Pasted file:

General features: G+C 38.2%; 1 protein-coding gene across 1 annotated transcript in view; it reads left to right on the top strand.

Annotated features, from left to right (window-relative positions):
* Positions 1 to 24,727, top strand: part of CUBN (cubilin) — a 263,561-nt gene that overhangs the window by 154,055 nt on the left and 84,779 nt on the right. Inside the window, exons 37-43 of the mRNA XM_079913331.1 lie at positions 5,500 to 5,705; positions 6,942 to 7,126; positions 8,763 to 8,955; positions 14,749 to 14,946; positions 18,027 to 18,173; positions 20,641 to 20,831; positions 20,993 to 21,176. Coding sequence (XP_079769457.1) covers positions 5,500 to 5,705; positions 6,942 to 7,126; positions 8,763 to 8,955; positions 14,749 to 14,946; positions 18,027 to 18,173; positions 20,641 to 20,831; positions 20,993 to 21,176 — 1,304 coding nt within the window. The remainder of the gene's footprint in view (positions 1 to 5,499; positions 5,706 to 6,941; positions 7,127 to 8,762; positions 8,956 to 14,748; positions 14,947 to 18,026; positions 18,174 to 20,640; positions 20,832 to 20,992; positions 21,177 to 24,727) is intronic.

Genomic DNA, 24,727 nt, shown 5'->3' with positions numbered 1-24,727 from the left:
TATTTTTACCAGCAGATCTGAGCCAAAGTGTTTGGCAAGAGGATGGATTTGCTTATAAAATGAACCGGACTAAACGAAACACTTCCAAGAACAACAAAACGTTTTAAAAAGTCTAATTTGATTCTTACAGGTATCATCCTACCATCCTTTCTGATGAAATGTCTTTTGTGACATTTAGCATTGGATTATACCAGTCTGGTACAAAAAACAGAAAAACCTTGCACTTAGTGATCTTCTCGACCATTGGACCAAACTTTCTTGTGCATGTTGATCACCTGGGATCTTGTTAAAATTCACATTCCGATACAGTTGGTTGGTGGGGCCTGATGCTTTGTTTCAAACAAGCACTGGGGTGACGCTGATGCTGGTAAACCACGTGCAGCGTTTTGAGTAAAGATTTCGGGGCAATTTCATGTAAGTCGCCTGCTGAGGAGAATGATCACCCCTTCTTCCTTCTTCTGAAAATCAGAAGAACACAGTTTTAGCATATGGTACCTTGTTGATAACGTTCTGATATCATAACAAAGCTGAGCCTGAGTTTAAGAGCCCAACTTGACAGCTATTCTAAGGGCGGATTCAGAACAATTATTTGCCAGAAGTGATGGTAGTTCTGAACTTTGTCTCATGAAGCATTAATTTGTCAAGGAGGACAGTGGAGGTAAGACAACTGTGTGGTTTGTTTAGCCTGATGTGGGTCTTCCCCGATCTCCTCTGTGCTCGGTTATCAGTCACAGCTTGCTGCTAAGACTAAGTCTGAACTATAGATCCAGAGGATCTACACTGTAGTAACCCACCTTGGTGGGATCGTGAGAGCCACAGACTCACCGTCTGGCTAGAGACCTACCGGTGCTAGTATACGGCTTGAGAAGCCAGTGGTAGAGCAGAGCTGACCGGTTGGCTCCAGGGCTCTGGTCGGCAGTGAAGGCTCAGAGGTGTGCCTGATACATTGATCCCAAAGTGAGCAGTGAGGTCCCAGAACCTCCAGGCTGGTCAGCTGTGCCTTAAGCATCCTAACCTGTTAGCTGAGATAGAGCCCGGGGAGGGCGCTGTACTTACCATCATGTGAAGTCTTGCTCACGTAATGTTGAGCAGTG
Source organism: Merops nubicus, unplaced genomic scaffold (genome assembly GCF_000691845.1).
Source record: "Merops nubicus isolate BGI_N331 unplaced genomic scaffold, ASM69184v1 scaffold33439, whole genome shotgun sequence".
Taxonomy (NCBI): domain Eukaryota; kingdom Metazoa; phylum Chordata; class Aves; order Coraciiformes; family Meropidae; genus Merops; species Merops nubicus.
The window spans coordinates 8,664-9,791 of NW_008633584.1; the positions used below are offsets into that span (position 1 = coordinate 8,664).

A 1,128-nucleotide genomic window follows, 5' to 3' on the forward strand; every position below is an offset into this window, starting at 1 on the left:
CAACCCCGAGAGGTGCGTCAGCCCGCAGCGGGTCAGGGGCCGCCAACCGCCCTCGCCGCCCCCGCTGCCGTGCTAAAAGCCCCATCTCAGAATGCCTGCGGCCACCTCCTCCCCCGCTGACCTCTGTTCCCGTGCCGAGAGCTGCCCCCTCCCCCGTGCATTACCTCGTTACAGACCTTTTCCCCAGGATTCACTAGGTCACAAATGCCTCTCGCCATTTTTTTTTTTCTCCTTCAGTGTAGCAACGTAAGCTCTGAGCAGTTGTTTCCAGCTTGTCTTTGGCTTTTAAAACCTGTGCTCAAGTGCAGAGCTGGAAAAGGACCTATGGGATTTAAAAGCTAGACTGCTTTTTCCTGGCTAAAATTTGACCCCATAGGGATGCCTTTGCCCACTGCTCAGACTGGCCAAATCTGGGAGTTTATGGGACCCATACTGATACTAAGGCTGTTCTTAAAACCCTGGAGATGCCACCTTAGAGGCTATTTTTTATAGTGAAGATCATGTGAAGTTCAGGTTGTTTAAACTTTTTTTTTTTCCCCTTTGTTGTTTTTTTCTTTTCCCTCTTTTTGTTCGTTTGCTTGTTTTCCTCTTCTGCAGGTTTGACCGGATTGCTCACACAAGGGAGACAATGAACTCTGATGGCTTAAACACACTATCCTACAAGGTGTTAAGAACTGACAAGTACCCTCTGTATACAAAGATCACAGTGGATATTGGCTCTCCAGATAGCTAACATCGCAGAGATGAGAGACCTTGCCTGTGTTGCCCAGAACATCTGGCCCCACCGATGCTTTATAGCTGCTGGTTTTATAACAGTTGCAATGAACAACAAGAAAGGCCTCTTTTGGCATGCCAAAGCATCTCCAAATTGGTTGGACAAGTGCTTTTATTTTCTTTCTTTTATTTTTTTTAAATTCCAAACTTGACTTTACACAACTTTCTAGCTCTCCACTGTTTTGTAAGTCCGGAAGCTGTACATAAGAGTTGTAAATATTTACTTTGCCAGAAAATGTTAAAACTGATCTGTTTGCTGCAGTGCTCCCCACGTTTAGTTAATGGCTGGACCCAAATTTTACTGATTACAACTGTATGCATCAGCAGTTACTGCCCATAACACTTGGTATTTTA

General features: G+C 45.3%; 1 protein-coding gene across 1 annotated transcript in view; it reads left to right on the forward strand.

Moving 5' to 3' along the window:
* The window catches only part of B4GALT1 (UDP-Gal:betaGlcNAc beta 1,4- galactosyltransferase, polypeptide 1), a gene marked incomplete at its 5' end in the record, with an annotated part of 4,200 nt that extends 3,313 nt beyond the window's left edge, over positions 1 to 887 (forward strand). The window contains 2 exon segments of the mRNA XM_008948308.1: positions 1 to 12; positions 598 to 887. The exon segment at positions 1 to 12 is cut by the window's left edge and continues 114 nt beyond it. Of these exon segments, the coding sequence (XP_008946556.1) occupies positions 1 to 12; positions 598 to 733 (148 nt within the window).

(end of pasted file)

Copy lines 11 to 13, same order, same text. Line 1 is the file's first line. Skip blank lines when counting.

CAACCCCGAGAGGTGCGTCAGCCCGCAGCGGGTCAGGGGCCGCCAACCGCCCTCGCCGCCCCCGCTGCCGTGCTAAAAGCCCCATCTCAGAATGCCTGCGGCCACCTCCTCCCCCGCTGACCTCTGTTCCCGTGCCGAGAGCTGCCCCCTCCCCCGTGCATTACCTCGTTACAGACCTTTTCCCCAGGATTCACTAGGTCACAAATGCCTCTCGCCATTTTTTTTTTTCTCCTTCAGTGTAGCAACGTAAGCTCTGAGCAGTTGTTTCCAGCTTGTCTTTGGCTTTTAAAACCTGTGCTCAAGTGCAGAGCTGGAAAAGGACCTATGGGATTTAAAAGCTAGACTGCTTTTTCCTGGCTAAAATTTGACCCCATAGGGATGCCTTTGCCCACTGCTCAGACTGGCCAAATCTGGGAGTTTATGGGACCCATACTGATACTAAGGCTGTTCTTAAAACCCTGGAGATGCCACCTTAGAGGCTATTTTTTATAGTGAAGATCATGTGAAGTTCAGGTTGTTTAAACTTTTTTTTTTTCCCCTTTGTTGTTTTTTTCTTTTCCCTCTTTTTGTTCGTTTGCTTGTTTTCCTCTTCTGCAGGTTTGACCGGATTGCTCACACAAGGGAGACAATGAACTCTGATGGCTTAAACACACTATCCTACAAGGTGTTAAGAACTGACAAGTACCCTCTGTATACAAAGATCACAGTGGATATTGGCTCTCCAGATAGCTAACATCGCAGAGATGAGAGACCTTGCCTGTGTTGCCCAGAACATCTGGCCCCACCGATGCTTTATAGCTGCTGGTTTTATAACAGTTGCAATGAACAACAAGAAAGGCCTCTTTTGGCATGCCAAAGCATCTCCAAATTGGTTGGACAAGTGCTTTTATTTTCTTTCTTTTATTTTTTTTAAATTCCAAACTTGACTTTACACAACTTTCTAGCTCTCCACTGTTTTGTAAGTCCGGAAGCTGTACATAAGAGTTGTAAATATTTACTTTGCCAGAAAATGTTAAAACTGATCTGTTTGCTGCAGTGCTCCCCACGTTTAGTTAATGGCTGGACCCAAATTTTACTGATTACAACTGTATGCATCAGCAGTTACTGCCCATAACACTTGGTATTTTA

General features: G+C 45.3%; 1 protein-coding gene across 1 annotated transcript in view; it reads left to right on the forward strand.

Moving 5' to 3' along the window: